Big-data confusion blunting business-intelligence spend

Big data may be handy shorthand for a whole group of issues but it's done little to increase businesses' willingness to spend on analytics in the short term.

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All the talk about big data has actually helped dampen growth in business-intelligence spending because of the confusion it's causing among corporate buyers.

After several years of double-digit expansion, which reached 17 percent in 2011 over 2010, the growth in investment in business intelligence, corporate performance management and analytics apps fell back to 6.8 percent for 2012 over the previous year, according to Gartner.

The analyst firm is blaming the relative decline on a poor economic climate and confusion among budget holders about the terms big data, BI and analytics.

"Business intelligence managed to grow by a reasonable seven percent in 2012, despite difficult macro conditions, being on the tail of a spending cycle, and confusion related to emerging technology terms causing a hold on purse strings," said Dan Sommer, principal research analyst at Gartner in a statement.

However, projections from the firm published in February suggest that in the long-term big data is likely to have a beneficial effect on investment patterns and growth.

In the short term, an increase in spending on analytics provided in the form of software as a service has contributed positively to the overall picture.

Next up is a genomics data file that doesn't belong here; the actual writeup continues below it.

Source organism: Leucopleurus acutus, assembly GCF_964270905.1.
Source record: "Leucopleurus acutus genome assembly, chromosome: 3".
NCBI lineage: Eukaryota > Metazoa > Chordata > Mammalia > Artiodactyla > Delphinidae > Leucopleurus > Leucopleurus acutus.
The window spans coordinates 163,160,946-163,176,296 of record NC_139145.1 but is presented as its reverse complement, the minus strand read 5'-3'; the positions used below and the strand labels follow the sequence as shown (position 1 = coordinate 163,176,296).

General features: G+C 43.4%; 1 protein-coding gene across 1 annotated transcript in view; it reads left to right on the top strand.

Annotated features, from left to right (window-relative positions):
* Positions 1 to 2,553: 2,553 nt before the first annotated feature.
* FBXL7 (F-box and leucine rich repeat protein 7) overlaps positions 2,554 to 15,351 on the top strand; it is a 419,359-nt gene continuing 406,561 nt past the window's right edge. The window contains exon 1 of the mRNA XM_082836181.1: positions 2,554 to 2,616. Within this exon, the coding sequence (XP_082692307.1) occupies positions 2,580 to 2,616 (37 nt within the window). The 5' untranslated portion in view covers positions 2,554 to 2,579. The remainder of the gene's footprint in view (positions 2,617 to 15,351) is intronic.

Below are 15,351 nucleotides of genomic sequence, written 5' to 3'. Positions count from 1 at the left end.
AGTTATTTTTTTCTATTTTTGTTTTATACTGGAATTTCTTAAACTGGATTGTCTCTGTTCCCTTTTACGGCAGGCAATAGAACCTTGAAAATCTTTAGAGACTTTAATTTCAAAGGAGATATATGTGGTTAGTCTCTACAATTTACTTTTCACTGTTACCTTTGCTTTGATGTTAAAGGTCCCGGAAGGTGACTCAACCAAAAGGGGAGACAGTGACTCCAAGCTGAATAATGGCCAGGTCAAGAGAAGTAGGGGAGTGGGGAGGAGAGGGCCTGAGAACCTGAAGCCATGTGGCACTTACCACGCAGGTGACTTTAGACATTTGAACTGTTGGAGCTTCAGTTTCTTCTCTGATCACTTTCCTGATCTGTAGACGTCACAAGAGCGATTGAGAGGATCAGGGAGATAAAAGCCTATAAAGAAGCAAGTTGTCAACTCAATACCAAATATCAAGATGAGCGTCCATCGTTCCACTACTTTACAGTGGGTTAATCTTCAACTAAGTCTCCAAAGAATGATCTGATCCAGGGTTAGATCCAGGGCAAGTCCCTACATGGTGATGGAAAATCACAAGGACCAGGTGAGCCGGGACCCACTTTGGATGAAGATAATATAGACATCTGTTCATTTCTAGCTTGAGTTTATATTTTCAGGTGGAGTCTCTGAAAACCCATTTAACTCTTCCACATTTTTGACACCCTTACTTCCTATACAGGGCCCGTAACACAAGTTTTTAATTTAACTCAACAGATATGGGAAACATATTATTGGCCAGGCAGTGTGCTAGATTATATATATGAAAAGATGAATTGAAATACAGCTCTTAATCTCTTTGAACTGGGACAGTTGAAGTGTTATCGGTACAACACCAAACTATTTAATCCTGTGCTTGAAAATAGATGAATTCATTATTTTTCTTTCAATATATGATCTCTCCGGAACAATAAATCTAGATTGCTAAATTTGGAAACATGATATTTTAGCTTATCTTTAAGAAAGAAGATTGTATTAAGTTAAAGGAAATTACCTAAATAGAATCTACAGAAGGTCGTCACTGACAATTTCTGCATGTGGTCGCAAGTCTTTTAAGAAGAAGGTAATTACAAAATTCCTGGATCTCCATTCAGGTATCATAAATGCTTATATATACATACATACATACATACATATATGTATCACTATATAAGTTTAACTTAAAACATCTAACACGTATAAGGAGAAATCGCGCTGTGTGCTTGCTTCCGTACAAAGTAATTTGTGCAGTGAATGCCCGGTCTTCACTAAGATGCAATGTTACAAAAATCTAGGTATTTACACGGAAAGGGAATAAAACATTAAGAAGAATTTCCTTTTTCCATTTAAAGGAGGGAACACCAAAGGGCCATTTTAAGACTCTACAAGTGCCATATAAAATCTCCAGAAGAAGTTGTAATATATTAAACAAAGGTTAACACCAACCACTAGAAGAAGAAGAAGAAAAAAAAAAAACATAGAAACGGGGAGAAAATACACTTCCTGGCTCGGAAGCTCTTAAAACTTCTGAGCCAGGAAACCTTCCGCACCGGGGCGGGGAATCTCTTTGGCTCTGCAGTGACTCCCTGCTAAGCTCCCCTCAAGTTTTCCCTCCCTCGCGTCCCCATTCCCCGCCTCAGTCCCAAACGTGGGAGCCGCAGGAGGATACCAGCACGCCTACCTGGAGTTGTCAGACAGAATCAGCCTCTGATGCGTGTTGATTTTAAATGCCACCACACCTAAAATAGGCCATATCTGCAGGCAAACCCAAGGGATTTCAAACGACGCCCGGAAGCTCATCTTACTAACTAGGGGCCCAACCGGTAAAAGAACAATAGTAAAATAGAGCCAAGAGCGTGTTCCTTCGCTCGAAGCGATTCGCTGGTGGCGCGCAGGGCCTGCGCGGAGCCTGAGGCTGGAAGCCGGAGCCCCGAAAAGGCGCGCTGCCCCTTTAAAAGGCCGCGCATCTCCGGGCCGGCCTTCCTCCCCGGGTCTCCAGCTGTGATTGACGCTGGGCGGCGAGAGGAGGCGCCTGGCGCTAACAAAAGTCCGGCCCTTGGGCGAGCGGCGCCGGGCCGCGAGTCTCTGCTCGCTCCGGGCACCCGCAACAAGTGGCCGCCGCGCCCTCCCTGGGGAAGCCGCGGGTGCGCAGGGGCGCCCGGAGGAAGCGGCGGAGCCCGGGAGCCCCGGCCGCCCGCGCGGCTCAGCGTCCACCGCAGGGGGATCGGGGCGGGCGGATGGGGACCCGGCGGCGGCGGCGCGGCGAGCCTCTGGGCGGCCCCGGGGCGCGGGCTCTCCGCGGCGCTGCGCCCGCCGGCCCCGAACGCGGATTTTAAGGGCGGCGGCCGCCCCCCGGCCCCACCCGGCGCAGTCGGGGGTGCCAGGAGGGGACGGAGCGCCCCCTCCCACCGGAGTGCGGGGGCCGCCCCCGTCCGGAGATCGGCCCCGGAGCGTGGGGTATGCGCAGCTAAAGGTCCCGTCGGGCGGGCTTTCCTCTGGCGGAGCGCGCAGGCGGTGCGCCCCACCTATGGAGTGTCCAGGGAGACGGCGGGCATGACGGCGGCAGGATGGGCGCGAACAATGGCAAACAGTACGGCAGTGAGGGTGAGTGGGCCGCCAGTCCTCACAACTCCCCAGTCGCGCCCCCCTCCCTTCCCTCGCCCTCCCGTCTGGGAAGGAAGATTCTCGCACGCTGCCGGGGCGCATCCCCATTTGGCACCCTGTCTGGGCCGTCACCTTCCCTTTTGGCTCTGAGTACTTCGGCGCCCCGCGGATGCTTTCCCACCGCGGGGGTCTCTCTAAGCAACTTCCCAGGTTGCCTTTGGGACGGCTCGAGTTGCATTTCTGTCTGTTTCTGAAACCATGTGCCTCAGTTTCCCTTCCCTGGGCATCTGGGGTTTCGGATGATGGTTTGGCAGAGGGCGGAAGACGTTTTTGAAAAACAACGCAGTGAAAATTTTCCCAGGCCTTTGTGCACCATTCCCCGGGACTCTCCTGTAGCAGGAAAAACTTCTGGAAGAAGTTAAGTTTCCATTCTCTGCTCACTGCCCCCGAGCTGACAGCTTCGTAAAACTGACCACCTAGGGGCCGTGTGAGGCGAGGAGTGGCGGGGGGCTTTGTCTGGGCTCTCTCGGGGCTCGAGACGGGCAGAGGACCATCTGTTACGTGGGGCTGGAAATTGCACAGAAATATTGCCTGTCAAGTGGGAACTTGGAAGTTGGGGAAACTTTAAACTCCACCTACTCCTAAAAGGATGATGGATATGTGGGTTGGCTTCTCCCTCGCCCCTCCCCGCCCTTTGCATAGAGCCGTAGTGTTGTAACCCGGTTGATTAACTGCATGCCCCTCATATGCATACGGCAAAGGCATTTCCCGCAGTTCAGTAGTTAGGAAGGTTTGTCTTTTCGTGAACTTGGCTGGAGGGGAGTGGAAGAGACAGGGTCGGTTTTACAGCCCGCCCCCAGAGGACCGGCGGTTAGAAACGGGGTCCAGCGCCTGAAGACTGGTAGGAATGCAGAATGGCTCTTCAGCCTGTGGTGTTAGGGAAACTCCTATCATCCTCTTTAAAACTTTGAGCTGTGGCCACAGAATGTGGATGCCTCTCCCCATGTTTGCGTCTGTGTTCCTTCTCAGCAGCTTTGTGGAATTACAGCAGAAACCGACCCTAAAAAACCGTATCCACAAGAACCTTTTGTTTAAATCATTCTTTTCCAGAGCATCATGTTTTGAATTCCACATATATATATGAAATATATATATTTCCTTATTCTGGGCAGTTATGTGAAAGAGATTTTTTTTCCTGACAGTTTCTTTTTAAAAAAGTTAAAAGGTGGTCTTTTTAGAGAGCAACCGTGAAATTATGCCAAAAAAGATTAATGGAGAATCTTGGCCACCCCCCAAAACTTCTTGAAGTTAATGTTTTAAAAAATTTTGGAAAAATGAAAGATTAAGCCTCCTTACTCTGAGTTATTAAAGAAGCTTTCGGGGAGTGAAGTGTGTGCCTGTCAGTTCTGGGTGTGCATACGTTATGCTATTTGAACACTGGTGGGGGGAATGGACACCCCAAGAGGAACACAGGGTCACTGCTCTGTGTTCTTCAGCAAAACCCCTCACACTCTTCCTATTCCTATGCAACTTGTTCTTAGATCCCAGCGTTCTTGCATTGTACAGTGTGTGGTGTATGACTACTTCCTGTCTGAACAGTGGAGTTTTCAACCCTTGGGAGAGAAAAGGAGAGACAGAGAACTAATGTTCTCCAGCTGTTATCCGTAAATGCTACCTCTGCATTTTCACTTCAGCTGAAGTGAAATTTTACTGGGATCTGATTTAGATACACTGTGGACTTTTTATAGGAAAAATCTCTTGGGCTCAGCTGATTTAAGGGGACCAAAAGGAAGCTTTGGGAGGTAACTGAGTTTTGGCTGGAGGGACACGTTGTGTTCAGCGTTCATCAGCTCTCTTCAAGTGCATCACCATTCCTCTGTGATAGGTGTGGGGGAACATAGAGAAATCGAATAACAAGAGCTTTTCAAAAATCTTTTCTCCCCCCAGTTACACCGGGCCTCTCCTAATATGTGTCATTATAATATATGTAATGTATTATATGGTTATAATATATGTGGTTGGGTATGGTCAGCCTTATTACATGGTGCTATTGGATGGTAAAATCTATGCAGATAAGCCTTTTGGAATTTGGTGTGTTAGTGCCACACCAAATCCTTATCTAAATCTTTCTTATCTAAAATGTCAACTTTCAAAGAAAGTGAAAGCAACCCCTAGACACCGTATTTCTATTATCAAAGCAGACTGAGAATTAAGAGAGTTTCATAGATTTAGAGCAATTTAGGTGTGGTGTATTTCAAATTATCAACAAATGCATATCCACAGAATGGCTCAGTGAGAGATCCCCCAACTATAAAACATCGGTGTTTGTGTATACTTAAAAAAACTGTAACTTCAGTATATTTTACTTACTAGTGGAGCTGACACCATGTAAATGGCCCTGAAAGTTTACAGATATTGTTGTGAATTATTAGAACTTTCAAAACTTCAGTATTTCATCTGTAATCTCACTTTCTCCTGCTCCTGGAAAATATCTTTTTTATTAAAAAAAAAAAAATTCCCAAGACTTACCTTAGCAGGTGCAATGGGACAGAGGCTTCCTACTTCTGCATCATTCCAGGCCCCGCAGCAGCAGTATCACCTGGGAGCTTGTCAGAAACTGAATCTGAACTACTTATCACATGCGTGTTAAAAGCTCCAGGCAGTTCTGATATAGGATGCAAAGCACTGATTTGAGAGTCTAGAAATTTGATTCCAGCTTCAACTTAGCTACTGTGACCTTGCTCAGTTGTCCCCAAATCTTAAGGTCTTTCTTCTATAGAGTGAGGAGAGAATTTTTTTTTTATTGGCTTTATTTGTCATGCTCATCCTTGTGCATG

"Cloud-based buying is also starting to make an imprint on the radar, showing substantial growth, although cloud still accounts for a smaller portion of the business-intelligence market compared with other application markets," Sommer said.

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Data-discovery technology, which Gartner defines as tools to help businesses search structured and unstructured data, has also helped increase spending.

Total spending in 2012 on business-intelligence software reaching $13.1bn against a figure of $12.3bn for 2011, with SAP remaining in top spot with sales of $2.9bn — 22.1 percent of the market — a year-on-year increase of 0.6 percent.

However, the fastest growing company in the top five is Microsoft, with revenues of $1.2bn representing 12.2 percent growth compared with 2011.

In the top five, IBM traded places with SAS , which moved down to fourth from third. Together, the five main vendors account for about 70 percent of business-intelligence spending.

Company 2012 revenue 2012 market share 2011 revenue 2011-12 growth



$2,884m 0.6%
Oracle $1,952.1m 14.9% $1,913.5m 2%
IBM $1,625.6m 12.4% $1,478.8m 9.9
SAS $1,599.7m 12.2% $1,542.9m 3.7%
Microsoft $1,189.3m 9.1% $1,059.9m 12.2%
Others $3,861.90m 29.3% $3,416m 13%
Total $13,131.1m 100% $12,295.1m 6.8%

Top five business-intelligence, corporate performance management and analytics vendors worldwide 2011-12. Source: Gartner